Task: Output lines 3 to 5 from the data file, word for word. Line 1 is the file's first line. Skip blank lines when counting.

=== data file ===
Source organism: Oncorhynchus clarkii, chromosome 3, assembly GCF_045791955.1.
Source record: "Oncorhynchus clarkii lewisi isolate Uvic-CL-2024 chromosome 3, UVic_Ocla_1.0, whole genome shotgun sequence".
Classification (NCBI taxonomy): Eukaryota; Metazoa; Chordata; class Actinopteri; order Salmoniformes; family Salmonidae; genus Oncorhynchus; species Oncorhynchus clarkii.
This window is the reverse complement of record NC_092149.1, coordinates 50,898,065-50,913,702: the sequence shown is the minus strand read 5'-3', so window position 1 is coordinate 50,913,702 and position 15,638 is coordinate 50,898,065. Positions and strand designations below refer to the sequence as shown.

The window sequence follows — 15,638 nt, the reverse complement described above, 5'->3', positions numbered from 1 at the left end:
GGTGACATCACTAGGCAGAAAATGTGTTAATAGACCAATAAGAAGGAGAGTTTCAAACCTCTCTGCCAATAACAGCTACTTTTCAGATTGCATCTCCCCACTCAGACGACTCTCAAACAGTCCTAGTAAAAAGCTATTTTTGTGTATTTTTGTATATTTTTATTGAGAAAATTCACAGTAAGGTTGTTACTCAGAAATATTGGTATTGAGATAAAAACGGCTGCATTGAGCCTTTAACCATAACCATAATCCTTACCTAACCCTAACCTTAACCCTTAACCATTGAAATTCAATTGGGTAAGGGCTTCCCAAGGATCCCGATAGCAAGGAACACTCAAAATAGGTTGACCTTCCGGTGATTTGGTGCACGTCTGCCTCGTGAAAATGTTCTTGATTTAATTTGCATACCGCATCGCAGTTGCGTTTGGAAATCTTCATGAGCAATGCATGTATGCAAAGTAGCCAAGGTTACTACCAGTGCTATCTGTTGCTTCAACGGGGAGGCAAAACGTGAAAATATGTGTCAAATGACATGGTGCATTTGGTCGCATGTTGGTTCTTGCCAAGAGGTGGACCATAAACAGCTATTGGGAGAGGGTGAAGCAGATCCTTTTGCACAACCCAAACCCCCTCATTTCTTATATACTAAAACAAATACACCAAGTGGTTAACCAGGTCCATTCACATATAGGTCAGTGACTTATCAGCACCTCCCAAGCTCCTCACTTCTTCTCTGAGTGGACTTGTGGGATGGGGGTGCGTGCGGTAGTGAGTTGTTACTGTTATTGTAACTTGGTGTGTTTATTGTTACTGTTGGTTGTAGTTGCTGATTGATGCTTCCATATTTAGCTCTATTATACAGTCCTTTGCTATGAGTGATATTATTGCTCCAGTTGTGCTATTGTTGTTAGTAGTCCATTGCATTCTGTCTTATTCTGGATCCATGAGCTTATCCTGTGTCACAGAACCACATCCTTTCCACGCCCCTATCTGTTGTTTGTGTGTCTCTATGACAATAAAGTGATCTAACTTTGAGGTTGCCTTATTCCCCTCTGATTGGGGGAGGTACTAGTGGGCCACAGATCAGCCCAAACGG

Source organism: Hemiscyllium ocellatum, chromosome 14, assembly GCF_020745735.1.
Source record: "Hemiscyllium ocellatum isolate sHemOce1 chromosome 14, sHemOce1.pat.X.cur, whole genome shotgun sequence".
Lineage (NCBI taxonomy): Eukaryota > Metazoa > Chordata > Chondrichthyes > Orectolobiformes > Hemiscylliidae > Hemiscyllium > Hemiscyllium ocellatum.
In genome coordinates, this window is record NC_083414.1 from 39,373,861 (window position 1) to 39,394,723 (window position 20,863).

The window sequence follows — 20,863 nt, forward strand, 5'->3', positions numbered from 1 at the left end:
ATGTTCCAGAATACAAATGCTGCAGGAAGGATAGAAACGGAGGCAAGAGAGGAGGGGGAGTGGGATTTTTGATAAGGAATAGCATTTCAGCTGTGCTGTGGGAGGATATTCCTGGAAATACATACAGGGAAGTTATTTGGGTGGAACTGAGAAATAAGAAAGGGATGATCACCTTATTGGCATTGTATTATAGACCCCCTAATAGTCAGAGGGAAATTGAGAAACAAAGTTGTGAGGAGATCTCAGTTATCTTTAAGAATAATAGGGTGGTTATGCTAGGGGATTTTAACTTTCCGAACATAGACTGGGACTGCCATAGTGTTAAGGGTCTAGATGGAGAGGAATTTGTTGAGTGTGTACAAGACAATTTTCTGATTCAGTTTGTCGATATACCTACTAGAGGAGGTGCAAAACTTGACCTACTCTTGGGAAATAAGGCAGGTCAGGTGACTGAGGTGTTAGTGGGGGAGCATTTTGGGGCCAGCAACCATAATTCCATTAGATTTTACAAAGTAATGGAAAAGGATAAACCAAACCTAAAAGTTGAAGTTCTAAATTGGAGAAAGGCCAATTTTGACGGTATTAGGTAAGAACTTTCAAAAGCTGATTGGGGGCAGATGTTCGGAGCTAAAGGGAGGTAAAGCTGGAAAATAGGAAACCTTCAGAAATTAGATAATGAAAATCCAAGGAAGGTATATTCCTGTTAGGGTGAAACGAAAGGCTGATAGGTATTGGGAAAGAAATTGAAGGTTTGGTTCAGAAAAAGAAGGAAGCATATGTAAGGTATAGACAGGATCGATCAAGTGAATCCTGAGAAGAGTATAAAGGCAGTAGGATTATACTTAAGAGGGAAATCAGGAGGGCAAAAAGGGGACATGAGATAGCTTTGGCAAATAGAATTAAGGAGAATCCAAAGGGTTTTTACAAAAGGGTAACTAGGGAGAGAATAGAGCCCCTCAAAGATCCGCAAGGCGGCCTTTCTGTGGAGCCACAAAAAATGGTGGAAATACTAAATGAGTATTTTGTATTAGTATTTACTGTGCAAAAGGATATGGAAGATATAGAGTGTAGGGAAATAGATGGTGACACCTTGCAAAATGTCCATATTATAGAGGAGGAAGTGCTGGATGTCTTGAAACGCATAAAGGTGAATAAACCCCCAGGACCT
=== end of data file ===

Classification (NCBI taxonomy): Eukaryota; Metazoa; Chordata; class Actinopteri; order Salmoniformes; family Salmonidae; genus Oncorhynchus; species Oncorhynchus clarkii.
This window is the reverse complement of record NC_092149.1, coordinates 50,898,065-50,913,702: the sequence shown is the minus strand read 5'-3', so window position 1 is coordinate 50,913,702 and position 15,638 is coordinate 50,898,065. Positions and strand designations below refer to the sequence as shown.

The window sequence follows — 15,638 nt, the reverse complement described above, 5'->3', positions numbered from 1 at the left end: